There are too many shore excursions to list here, but a taster (during the winter) includes a night in the Snow Hotel, king crab fishing, husky sledding, snow shoeing, snowmobiling (at night and in the day), kayaking, Zodiac boat rides with experts, hiking and a dip into the sea above the Arctic Circle (not for the fainthearted!).
Summer excursions might include hiking, kayaking, small boat cruises, glacier hikes, bird-watching and polar bear spotting (from boats), depending where you are. In Iceland, there is a volcano excursion on offer.
There are also many other "softer" activities, such as cable car rides, city tours on foot and, one of the highlights, a midnight service in the Arctic Cathedral of Tromso.
Active excursions are, obviously, not suitable for wheelchair users, mobility impaired travelers or small children. The softer ones would suit all ages and abilities, especially as many of these involve literally walking off the ship and into town.
There is always plenty of wildlife to spot on a Hurtigruten cruise, and Spitsbergen is no exception. During the winter months, expect to see various whales, as they chase the mackerel up and down the coast, in particular orca, sometimes off the ship or even playing in the wake. Look out for birds, too, such as the white-tailed eagles, puffins, guillemots, auks, kittiwakes, cormorants and storm petrels, either flying around or nesting on sheer bird cliffs. If you're traveling on Spitsbergen during the summer months and you're headed to Svalbard, then you might spot polar bears and seals. There will always be an announcement if anything is spotted and the ship slows down to allow you to observe.
Take a pair of binoculars and a decent DSLR camera with a tripod. In the summer months, you may wish to take a GoPro or equivalent if you are an experienced diver.
In terms of enrichment, there is not a great deal on offer. Most of the lectures are about the ports, but they are fascinating, as all the talks weave in the history of the Norwegian coastline and the history of Hurtigruten, which celebrates 125 years in 2018.
Daytime and Evening Entertainment
There is no day or evening entertainment onboard MS Spitsbergen, just a few books and board games in the upper part of the lounge.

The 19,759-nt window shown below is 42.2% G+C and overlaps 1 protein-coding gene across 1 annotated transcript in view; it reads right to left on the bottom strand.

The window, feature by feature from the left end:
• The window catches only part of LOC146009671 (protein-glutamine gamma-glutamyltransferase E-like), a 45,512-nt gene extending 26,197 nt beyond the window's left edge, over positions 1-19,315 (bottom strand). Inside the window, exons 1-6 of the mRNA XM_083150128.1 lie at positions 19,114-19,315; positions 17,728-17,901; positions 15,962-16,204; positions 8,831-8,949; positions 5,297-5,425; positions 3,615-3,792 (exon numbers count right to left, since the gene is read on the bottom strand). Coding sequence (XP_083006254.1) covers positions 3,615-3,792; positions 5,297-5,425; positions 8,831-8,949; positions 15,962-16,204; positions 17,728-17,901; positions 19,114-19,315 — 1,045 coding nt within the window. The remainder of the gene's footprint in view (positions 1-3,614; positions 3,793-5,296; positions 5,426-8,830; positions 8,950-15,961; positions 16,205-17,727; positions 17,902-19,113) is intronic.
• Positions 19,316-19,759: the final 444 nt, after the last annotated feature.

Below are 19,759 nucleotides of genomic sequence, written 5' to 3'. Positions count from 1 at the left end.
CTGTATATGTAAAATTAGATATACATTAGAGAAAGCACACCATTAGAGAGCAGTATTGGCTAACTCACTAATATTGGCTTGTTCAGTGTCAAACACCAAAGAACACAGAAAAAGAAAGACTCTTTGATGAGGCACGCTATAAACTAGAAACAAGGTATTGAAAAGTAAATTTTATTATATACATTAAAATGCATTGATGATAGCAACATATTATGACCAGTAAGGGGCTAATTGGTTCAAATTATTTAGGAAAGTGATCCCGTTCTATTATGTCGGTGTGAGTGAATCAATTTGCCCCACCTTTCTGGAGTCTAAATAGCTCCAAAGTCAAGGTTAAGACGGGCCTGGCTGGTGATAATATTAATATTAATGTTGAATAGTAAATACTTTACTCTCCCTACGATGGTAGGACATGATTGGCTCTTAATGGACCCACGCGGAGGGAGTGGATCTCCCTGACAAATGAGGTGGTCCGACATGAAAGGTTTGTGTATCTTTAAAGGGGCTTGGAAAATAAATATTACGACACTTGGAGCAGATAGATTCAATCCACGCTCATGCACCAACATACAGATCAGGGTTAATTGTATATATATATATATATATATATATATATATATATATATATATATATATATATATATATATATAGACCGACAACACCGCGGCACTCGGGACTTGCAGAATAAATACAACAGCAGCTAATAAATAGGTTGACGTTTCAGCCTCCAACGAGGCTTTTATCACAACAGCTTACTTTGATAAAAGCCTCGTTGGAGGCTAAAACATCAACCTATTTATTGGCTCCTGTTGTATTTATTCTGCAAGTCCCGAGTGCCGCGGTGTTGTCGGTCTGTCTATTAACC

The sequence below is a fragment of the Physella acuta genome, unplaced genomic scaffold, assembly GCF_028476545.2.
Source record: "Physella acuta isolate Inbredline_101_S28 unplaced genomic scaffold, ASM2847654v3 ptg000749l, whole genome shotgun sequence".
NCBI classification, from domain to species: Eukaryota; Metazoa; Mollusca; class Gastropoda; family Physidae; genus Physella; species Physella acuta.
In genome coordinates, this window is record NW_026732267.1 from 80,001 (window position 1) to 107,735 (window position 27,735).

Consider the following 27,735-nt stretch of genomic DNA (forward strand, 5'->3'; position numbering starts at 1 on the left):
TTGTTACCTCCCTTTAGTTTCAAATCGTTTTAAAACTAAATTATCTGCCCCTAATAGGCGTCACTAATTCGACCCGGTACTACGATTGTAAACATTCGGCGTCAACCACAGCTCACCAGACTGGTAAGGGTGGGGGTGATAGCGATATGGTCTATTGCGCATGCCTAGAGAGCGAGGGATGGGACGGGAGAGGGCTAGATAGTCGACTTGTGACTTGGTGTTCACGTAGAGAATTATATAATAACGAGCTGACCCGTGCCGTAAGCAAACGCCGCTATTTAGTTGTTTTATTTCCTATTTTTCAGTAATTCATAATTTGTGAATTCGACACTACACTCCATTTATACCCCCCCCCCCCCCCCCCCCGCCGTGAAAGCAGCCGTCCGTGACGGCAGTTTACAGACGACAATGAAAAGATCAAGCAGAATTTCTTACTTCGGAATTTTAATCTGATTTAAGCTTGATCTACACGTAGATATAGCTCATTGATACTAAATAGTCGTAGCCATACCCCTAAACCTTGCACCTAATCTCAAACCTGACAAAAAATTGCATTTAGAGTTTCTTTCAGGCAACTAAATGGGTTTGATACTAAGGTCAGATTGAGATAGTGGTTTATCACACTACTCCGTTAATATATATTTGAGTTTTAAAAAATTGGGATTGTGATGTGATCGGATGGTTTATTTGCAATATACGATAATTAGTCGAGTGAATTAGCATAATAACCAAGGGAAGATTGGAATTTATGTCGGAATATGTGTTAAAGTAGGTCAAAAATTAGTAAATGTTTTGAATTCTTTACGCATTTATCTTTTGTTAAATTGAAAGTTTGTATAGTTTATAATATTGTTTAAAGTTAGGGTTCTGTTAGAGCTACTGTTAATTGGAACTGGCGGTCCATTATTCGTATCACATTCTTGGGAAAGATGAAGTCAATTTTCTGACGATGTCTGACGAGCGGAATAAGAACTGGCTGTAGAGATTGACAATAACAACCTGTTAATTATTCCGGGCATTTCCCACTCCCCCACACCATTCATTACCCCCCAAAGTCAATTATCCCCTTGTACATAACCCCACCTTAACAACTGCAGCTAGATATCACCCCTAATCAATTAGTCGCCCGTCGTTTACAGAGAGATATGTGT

Explorer Lounge & Bar (Decks 5 & 6): The Explorer Lounge is two levels, though the bar is only on Deck 5. Deck 5 is the general, all-purpose meeting place for lectures on shore excursions or just hanging out in the day or the evening. Upstairs is more of an observatory area, surrounded by windows and with views over the bow of the ship. It's a large space with a faux fire at one end and stairs down to the outside and the bow (which you can stand on for wildlife watching), and stairs up to Deck 6. The space has a lot of seating, with some comfy sofas and some not-so-comfy low chairs, but it's getting a refurb, which will see the removal of all the very low chairs and replacing them with more practical-height ones. It's a convivial spot to have a drink in the evening or a coffee or tea during the day.
Spitsbergen has two hot tubs, right at the aft of the ship on Deck 7. Oddly the left hand one is not as hot as the right. There's nothing quite like making the dash from the sauna in the freezing cold to plunge into one of these. Note: Don't get your hair wet; otherwise, it will freeze.
There is a promenade on Deck 6.
You'll find all the services on Deck 5, including Reception, Shore Excursions and a gift shop, which sells essentials as well as T-shirts, tote bags and books about the northern lights. There is bow-to-stern Wi-Fi, which is fast and surprisingly cheap (50 NOK per day; 125 NOK for three days; 200 NOK for five days and 400 NOK for 11 days), or free on the Platinum package. There is a self-service launderette at the front of the ship on Deck 4, which is free during the winter months and for a nominal charge during the summer months.
Spitsbergen does not have a spa, but it does have a sauna on Deck 6, which is a godsend in the freezing winter months -- even if you have to access it from outside. It's pretty small but has a picture window so you can see how cold it is outside while you bake. It's a short walk to the two hot tubs.
There is a small fitness center with two treadmills, a bike, a rowing machine, a weights machine and free weights.
Spitsbergen does not have a kids' club nor any kids' programing either in or out of school holidays. There are quite a few connecting cabins and even some family rooms, but the ship is not designed for kids. There is no minimum age to sail (we had a baby on our sailing), but in terms of what's onboard and the shore excursions, we would recommend 8 years old and above. Having said that, the crew go out of their way to make families feel welcome and will always accommodate children in terms of food.